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Wednesday, December 6, 2023

The Cure album that made Smith realise “this was the band”

Across gothic subcultures, post-punk scenes, and 1980s music enthusiasts, The Cure are the band. Led by eyeliner enthusiast and yearning vocalist Robert Smith, they fused jangly guitars with dark pop soundscapes and storytelling full of mystery. It’s been over 40 years since The Cure’s inception, but they remain one of the most well-loved groups in British history and a reference point for budding guitarists everywhere. 

While they were gradually amassing this acclaim and admiration, Smith struggled to balance his work with The Cure alongside playing for Siouxsie and the Banshees and the Glove. After faltering with The Top in 1984, he found a renewed love for his own gothic post-punk project the following year with The Head on the Door – the album that made him realise that The Cure was the band.

Released in 1985, The Head on the Door perfected The Cure’s blending of pop and dark post-punk, spawning enduring hits like ‘Close to Me’, ‘In Between Days’ and ‘Six Different Ways’. It garnered commercial and critical success, a reaction Smith seemed to have predicted from the early demo stage of producing the album.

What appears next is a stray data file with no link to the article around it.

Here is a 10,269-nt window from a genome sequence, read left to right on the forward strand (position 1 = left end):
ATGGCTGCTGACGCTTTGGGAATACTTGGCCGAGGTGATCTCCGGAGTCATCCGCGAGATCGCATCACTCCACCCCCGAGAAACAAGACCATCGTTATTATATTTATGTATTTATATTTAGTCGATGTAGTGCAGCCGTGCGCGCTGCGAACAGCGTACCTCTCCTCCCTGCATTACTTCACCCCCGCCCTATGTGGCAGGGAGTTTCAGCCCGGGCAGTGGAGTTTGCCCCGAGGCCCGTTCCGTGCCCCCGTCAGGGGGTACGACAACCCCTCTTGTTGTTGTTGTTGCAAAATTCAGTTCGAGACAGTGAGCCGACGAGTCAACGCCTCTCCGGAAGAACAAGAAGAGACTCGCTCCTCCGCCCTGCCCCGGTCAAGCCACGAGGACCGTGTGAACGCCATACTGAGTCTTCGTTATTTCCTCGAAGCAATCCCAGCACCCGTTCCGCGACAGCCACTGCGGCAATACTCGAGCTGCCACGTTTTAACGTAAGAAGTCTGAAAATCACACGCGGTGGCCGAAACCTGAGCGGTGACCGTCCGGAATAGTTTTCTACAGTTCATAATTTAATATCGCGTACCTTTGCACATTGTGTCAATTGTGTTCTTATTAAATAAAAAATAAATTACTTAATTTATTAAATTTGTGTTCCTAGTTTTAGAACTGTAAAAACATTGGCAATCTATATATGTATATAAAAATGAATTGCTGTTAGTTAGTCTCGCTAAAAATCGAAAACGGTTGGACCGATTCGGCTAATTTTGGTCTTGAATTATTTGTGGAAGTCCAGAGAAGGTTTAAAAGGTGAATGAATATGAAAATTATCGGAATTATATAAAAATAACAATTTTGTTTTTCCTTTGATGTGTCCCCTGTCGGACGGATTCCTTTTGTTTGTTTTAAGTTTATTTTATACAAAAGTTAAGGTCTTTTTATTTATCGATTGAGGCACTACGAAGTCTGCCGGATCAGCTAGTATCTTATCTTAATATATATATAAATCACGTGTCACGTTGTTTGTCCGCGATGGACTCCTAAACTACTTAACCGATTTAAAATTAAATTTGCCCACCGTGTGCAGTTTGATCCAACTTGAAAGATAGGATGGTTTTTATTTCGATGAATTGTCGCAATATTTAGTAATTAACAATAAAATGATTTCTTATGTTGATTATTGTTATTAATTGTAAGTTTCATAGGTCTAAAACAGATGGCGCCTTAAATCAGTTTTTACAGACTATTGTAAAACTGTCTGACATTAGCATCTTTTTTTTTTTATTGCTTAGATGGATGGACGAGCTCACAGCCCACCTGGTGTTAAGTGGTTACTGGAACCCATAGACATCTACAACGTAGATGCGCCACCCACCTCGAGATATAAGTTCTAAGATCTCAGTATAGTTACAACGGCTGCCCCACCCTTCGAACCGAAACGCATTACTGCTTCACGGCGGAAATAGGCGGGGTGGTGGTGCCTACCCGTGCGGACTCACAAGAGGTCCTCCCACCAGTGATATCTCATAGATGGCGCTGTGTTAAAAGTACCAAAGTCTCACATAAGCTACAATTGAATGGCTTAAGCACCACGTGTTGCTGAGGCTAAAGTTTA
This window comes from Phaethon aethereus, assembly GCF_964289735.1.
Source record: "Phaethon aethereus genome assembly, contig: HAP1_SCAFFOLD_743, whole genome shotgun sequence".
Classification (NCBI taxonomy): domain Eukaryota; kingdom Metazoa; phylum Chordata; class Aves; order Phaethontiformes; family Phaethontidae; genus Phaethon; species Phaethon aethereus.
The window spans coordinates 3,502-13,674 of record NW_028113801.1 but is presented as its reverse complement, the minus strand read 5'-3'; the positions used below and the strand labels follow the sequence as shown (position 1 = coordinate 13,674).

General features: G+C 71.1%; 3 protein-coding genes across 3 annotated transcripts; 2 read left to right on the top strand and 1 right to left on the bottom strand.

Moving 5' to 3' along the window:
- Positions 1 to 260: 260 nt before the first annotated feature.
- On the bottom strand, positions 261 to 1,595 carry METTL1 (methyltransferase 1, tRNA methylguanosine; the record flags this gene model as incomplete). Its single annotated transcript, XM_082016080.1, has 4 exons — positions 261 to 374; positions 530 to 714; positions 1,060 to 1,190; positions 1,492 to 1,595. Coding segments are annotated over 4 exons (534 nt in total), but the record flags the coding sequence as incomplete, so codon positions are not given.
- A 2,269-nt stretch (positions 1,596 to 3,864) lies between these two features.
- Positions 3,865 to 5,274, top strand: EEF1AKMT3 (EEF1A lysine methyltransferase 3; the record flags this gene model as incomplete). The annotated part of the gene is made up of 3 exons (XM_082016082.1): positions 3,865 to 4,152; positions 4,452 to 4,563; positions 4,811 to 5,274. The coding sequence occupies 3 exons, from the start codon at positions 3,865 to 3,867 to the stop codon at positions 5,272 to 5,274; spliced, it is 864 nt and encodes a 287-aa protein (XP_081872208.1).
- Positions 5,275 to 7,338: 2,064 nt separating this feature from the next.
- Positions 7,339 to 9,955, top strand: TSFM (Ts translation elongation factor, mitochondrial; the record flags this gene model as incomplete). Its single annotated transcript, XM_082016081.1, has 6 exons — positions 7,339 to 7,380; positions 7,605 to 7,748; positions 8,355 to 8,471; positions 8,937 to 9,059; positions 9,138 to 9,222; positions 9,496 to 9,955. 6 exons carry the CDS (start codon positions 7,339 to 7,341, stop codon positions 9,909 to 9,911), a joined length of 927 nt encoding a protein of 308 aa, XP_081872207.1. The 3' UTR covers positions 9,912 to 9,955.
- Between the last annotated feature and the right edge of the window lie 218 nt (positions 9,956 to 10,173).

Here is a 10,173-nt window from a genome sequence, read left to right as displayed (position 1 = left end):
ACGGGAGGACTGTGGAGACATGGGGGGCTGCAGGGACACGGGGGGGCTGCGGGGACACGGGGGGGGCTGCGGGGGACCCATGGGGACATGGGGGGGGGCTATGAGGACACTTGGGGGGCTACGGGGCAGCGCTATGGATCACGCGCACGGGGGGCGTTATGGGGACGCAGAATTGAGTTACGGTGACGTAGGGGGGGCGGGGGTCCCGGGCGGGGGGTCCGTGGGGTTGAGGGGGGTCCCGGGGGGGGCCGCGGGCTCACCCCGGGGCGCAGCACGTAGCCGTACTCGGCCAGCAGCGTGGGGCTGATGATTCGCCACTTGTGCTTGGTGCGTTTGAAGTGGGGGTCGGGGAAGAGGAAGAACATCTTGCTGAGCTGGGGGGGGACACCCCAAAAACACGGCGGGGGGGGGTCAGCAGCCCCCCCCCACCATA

“During the demos of The Head on the Door,” he told Rolling Stone, “I knew that this was the band.” According to Smith, this realisation came as a result of both the music and the behind-the-scenes relationships developing: “The album’s got a real fantastic freshness to it, and it was a really pleasant environment.”

“All the girlfriends got on well, and the band became much more like a family,” he explained, “That old gang mentality was growing a little bit stale. By this time, I was 25 and realised I should grow up a bit.”

Smith bought “a good metal six-string acoustic” and immediately started penning lead single ‘In Between Days’, while the addition of drummer Boris Williams expanded the percussive potential of the record. “We could never have attempted ‘Six Different Ways’ before, because we never had a drummer who could play 6/8 time,” Smith recalled, “It was a great feeling to be in a band that played well. I thought, ‘God, we could jam – should we so desire.’”

The resulting record remains one of their most successful and beloved, the start of a new life for the band. In the years that followed, the band would pen further hits like ‘Just Like Heaven’ and ‘Lovesong’, continually proving their post-punk prowess and rightful position in the history of music. With both universal appeal and a permanent place in alternative scenes, even outside of the frontman’s opinion, The Cure really are the band.

Revisit The Head on the Door, the album that made Robert Smith realise The Cure was “the band” below.

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